As a now full time writer, there are times where the light bulb is there, but for some reason unbeknownst to us, there are no subjects, words and sometimes, just a blank void that prevents us from being able to dig up subject for us to write about.
Sure, there are the ten’s of thousands of news articles that we see daily. The TV’s relentless machine churning out as much drama as one would be able to stomach for a lifetime in a mere matter of minutes. But for a writer, our goal is more than the lambasted, plethora of world events.
A writer falls into a unique spear all of their own with one question in mind. “How do I engage with my readers? What are some things that you, the reader would want to read about”.
As I ask myself this, like most all writers, I sometimes come up with a blank stare on my face.
So, as one would expect, I came up with the idea to write about what to write about at a time when I have no idea what to write about.
But what causes this lapse of the brain that enables us to come up with ideas of what the write about. The term “writers block” is often used among the writing community. You’ll hear it from anyone that writes, either as a profession or a hobbyist such as myself.
Doing a quick Google search for “what to write about” came up with – as one would expect – a million suggestions of what to write about, but none of them touch on the subject of what causes our brain to have this “brain fart”.
Webster’s dictionary defines writer’s block as “a psychological inhibition preventing a writer from proceeding with a piece”.
Open Colleges states perfectionism as the reason – “One of the most common blocks for writers and creatives of all walks is perfectionism. It’s normal to want to do our very best, to get everything just right before we even start our first sentence. Most people use perfectionism as a protection mechanism, to protect themselves from harsh critique or failure. Unfortunately, trying to write the perfect sentence, paragraph, or novel will lead most writers to never write a single word”.
While I do agree whole hardheartedly with both, I have to wonder, is there something more to it. Possibly a chemistry imbalance? Life, work, stresses of the job, traffic nightmares, the kids tearing up the house while you were at work? We all know that most of the global population has some kind of chemistry imbalance due to our eating habits that are the likes of a hobo eating out of a dumpster. The quick snack at the office, on the way to or from the office, in the middle of the night. You must admit to yourselves, you have done it. We all have.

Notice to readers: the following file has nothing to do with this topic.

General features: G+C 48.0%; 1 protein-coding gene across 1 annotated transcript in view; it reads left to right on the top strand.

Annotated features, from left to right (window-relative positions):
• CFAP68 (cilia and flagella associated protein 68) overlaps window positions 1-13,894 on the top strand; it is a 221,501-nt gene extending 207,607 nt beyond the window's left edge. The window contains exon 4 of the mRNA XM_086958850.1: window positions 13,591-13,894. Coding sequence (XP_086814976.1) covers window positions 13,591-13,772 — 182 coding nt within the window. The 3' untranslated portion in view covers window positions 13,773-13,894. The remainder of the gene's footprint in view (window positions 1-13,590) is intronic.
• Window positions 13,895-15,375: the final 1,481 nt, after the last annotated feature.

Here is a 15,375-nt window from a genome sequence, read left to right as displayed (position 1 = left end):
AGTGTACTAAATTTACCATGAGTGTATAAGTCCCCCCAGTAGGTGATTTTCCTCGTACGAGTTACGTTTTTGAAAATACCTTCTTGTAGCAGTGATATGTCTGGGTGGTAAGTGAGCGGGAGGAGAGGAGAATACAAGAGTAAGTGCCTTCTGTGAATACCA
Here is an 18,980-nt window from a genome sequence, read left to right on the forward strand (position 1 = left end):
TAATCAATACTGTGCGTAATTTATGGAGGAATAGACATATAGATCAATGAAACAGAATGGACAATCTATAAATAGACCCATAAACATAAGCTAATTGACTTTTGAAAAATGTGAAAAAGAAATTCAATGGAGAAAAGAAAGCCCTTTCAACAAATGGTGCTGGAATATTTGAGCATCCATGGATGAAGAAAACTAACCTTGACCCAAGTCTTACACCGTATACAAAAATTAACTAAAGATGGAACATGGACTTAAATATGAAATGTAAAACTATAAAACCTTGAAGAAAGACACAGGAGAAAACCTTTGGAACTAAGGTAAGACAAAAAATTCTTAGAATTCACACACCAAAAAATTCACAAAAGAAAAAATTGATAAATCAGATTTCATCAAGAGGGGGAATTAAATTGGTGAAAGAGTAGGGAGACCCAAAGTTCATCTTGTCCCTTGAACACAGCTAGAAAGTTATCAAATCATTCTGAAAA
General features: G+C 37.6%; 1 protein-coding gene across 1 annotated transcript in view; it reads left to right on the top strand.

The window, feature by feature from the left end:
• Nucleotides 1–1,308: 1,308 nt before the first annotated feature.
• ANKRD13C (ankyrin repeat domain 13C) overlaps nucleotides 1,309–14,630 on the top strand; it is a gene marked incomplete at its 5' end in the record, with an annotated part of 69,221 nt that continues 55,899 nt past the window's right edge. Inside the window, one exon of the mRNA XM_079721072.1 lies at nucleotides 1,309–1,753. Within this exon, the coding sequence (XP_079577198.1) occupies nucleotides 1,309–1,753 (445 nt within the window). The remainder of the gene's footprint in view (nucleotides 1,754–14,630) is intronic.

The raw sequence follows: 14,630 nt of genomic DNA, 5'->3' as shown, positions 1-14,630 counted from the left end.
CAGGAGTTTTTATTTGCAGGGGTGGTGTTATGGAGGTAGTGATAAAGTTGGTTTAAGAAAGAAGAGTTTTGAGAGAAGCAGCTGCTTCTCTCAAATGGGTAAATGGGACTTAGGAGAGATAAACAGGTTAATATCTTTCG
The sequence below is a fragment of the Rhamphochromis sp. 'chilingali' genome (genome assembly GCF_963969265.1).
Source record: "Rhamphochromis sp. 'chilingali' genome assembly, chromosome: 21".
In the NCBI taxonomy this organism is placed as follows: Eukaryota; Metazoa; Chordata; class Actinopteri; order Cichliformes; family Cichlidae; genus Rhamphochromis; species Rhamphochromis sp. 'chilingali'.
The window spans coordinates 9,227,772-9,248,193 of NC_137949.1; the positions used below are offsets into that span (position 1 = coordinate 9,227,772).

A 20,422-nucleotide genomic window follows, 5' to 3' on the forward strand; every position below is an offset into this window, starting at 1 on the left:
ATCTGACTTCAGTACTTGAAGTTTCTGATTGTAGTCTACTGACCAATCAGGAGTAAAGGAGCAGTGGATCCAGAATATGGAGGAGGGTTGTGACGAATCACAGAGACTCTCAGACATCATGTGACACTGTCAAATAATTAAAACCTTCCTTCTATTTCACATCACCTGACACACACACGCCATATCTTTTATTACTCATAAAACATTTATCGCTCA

With that, we turn to Brain Forest, who state:
“Your neural pathways and associations influence and decide which neurochemicals, and at what “strength” pass through the synapse. It’s important to understand that your neurochemistry is determined by your neural pathways and associations, not the other way around”
“Maintaining a balance in these brain chemicals and hormones is key to feeling a balanced mood. You can help maintain this health to some extent through a balanced diet, limited stress, and exercise. Here are some things to focus on before automatically turning to medication and pills:
Exercise more often. When you have anxiety or depression, exercise may not be high on your priority list, but research shows that it can make a big impact on mood by stimulating and/or balancing numerous chemicals and neurotransmitters in the body.
Consume more omega-3 fatty acids. Omega-3 fatty acids are considered essential fats, which means your body (particularly your brain) needs them to function normally, but the body can’t make them.
Make sure you’re not vitamin D deficient. Vitamin D is necessary for a variety of body functions including calcium absorption, healthy immune response and normal mood fluctuations. In fact, vitamin D is much more hormone-like in its actions than any other vitamin and a lack of it has been linked to depression as well as other mental disorders.
Eat your veggies. If you are feeling depressed or anxious and realize that your thoughts and behaviors are not healthy, then consider plant-based therapy to help balance your brain chemistry.
By now, you are wondering if you are sitting before your family doctor who is giving you the normal lecture that you hear every time it comes to pay a visit and not to sound like a doctor, as I am not, it is a perfect example as to why we have that brain fart or a lapse of being able to think about something to write about.